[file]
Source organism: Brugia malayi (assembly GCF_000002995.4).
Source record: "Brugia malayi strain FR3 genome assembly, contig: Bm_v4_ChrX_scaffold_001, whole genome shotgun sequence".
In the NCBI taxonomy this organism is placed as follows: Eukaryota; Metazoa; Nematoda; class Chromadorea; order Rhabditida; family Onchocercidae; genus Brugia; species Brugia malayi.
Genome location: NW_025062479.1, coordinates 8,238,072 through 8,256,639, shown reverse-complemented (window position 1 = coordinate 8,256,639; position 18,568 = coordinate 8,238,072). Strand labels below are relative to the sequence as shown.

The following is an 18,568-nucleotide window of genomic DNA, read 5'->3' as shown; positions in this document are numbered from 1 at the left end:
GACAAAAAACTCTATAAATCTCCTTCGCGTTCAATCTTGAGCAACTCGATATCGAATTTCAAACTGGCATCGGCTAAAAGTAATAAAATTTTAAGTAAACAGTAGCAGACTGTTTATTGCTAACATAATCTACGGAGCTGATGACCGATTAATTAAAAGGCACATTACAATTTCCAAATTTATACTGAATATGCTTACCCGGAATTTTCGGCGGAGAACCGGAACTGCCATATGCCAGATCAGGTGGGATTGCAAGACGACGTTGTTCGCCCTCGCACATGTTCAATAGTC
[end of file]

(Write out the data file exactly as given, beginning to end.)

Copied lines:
Source organism: Brugia malayi (assembly GCF_000002995.4).
Source record: "Brugia malayi strain FR3 genome assembly, contig: Bm_v4_ChrX_scaffold_001, whole genome shotgun sequence".
In the NCBI taxonomy this organism is placed as follows: Eukaryota; Metazoa; Nematoda; class Chromadorea; order Rhabditida; family Onchocercidae; genus Brugia; species Brugia malayi.
Genome location: NW_025062479.1, coordinates 8,238,072 through 8,256,639, shown reverse-complemented (window position 1 = coordinate 8,256,639; position 18,568 = coordinate 8,238,072). Strand labels below are relative to the sequence as shown.

The following is an 18,568-nucleotide window of genomic DNA, read 5'->3' as shown; positions in this document are numbered from 1 at the left end:
GACAAAAAACTCTATAAATCTCCTTCGCGTTCAATCTTGAGCAACTCGATATCGAATTTCAAACTGGCATCGGCTAAAAGTAATAAAATTTTAAGTAAACAGTAGCAGACTGTTTATTGCTAACATAATCTACGGAGCTGATGACCGATTAATTAAAAGGCACATTACAATTTCCAAATTTATACTGAATATGCTTACCCGGAATTTTCGGCGGAGAACCGGAACTGCCATATGCCAGATCAGGTGGGATTGCAAGACGACGTTGTTCGCCCTCGCACATGTTCAATAGTC